Many thanks for your patience, I am pleased to be able to continue assisting with your query now. First of all, I am sorry to hear about the issues you have experienced in your situation.
If there is a written contract in place and it contains a specific notice period clause, which an employee must give if they wanted to resign, they will be contractually bound by it. Therefore, if the employee fails to honour this notice period they will be acting in breach of contract. Whilst no one can physically force them to work through their notice period, it would instead allow the employer to sue them for compensation for losses/damages resulting from their breach.
In reality, such claims are rarely made. This is mainly due to the costs and time involved and also the relatively small damages that can be recovered. The employer has to show that actual and unavoidable losses have been incurred and often that is not easy to do. The most common damages they could claim for are due to engaging temporary cover for the employee’s duties. That would attract costs such as the difference in pay, if they were to be paid a higher wage, or recruitment fees for finding a replacement at short notice.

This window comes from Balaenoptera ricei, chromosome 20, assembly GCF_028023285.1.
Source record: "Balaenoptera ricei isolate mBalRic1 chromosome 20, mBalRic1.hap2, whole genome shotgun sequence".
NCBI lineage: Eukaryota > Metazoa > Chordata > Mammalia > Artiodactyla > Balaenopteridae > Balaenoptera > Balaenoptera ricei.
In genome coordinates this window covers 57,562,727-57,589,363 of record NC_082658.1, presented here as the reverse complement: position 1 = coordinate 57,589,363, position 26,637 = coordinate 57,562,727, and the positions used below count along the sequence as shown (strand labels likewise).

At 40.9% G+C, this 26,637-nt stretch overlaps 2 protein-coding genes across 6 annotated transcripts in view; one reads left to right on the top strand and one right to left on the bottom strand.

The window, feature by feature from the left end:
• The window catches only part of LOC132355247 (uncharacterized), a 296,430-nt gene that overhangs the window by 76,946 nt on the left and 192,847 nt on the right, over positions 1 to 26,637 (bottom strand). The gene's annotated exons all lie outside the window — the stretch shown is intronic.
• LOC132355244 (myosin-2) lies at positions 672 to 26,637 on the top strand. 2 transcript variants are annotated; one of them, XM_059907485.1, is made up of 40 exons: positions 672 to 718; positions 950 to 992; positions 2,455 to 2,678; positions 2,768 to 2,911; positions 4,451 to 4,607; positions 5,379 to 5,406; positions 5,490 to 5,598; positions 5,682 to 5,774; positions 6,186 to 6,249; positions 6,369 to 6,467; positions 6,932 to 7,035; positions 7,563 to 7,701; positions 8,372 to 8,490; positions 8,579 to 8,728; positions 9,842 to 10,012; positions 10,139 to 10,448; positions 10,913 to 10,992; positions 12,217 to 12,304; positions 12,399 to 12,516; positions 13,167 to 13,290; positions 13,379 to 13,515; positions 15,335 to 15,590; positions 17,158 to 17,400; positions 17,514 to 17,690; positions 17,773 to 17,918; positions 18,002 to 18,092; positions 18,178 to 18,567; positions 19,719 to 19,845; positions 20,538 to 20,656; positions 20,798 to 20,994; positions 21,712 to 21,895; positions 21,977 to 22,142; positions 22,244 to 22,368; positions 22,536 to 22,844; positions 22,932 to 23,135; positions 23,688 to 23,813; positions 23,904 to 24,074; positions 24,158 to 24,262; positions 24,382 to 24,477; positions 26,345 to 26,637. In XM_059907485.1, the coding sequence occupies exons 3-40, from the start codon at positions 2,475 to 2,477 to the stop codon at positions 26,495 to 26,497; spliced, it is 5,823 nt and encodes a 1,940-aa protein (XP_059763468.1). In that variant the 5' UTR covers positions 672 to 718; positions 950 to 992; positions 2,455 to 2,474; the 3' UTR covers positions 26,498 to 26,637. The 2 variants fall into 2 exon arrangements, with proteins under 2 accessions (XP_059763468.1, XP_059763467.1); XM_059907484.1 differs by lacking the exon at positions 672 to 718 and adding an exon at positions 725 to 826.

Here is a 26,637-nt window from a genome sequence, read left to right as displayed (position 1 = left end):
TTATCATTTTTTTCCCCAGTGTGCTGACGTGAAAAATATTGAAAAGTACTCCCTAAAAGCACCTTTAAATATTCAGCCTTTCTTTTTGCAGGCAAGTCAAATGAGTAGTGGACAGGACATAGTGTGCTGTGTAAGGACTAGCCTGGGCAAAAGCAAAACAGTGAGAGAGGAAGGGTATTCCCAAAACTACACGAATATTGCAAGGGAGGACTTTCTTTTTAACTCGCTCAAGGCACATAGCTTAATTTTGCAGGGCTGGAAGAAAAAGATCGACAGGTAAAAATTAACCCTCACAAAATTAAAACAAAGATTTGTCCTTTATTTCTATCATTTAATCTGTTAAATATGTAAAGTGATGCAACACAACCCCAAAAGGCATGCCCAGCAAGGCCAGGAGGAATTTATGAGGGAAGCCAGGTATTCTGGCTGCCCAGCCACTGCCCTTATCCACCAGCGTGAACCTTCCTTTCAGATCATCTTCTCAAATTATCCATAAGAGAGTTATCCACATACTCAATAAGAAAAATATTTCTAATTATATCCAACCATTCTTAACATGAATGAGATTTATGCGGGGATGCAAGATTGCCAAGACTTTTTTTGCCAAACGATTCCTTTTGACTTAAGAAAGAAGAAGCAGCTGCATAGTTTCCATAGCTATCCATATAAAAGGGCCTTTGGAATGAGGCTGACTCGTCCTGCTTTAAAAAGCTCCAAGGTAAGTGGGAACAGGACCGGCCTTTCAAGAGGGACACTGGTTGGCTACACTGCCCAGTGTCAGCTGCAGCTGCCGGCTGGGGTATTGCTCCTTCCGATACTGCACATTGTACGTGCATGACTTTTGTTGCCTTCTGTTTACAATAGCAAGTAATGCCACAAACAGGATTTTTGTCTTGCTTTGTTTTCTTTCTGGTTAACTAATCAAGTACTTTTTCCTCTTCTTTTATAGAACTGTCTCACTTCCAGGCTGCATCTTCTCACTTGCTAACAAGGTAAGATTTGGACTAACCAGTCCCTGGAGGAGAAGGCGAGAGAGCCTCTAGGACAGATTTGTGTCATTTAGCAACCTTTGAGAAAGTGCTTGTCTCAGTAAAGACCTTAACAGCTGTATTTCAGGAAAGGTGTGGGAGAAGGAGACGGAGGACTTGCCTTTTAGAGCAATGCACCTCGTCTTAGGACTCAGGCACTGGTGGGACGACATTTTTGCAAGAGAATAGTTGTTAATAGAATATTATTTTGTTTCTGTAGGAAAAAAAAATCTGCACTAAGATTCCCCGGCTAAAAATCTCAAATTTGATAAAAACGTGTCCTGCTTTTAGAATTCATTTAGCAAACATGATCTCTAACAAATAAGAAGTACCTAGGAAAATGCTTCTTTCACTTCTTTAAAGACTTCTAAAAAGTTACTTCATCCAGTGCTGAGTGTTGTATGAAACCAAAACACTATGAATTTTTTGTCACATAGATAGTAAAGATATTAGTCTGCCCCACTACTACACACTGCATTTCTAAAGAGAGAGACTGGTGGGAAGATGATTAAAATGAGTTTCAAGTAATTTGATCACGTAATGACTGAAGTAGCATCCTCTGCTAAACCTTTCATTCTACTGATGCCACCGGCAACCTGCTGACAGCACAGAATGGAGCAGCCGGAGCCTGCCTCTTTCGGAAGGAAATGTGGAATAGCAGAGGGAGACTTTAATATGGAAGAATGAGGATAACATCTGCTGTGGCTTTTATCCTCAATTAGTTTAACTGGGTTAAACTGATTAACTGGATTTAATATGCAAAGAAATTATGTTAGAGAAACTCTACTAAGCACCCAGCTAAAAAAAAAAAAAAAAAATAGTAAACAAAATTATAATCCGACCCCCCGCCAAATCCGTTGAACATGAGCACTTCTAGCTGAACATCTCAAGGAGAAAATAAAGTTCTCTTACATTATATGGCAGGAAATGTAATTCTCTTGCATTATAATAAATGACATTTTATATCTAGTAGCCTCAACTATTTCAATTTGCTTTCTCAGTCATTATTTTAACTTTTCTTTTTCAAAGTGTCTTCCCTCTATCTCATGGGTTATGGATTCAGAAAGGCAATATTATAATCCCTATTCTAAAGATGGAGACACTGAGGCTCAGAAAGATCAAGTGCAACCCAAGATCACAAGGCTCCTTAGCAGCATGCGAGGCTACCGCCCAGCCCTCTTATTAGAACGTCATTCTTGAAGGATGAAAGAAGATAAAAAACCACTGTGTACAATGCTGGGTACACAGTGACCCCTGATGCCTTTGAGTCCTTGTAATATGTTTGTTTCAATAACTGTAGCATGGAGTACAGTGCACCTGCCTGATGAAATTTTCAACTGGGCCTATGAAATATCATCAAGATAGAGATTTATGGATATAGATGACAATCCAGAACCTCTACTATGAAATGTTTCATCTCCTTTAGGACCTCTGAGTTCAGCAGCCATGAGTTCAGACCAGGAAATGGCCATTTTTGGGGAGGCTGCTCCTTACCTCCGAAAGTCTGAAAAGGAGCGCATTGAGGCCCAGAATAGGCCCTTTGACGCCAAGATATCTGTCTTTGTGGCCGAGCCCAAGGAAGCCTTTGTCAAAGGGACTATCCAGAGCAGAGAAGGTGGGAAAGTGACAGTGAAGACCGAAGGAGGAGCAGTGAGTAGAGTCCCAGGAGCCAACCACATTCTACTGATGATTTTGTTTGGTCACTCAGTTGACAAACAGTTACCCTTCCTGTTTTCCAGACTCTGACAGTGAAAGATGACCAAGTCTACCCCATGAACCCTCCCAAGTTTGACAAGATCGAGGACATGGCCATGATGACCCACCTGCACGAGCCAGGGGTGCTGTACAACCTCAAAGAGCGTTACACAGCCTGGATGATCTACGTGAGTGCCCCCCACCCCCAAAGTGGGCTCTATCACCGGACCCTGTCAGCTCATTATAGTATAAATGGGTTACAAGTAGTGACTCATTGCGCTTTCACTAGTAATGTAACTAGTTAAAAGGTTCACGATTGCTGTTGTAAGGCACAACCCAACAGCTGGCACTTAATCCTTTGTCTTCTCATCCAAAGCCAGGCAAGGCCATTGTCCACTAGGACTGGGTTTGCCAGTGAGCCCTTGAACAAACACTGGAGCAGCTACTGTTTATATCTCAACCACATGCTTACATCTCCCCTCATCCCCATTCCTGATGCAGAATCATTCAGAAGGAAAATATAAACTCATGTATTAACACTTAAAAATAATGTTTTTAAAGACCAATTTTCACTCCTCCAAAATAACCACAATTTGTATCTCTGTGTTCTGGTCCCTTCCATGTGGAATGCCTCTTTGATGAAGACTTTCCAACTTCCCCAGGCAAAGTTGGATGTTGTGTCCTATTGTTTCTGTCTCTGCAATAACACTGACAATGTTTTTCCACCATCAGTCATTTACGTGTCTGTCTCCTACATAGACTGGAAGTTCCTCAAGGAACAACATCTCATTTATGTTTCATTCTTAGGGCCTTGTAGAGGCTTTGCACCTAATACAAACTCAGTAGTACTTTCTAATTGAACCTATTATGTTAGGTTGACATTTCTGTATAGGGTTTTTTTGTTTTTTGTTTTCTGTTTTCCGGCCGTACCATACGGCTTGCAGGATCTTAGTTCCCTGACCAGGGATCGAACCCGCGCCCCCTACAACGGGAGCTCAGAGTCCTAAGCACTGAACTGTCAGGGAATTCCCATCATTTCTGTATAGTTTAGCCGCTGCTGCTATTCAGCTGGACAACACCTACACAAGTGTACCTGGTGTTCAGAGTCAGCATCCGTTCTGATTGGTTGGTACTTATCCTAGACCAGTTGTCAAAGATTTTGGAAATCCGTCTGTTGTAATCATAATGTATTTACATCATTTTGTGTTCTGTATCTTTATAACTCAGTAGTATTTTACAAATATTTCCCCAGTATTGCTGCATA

Whilst there is no way of predicting whether the employer will take this any further, chances are that they will not. A more likely outcome is that the employer does not consider the employee for future work and/or refuses to provide a reference if requested.
It is therefore best to try and negotiate a mutually acceptable notice period that would suit both parties. However, if that is not possible and there is a pressing need to leave early, that is still a possibility, subject to the risks identified above.
Finally, there are circumstances when an employee may be entitled to leave with immediate effect and without honouring their notice period. This occurs when an employer has committed a serious breach of contract first. The whole contract, including the notice periods, then becomes immediately void and this is known as ‘constructive dismissal’. If there are reasons to believe the employer has acted in breach of contract, whether a breach of a specific contractual term, or other breaches such as bullying, unreasonable stress, discrimination, etc. then these reasons can be relied on in order to leave with immediate effect by stating this is a constructive dismissal situation.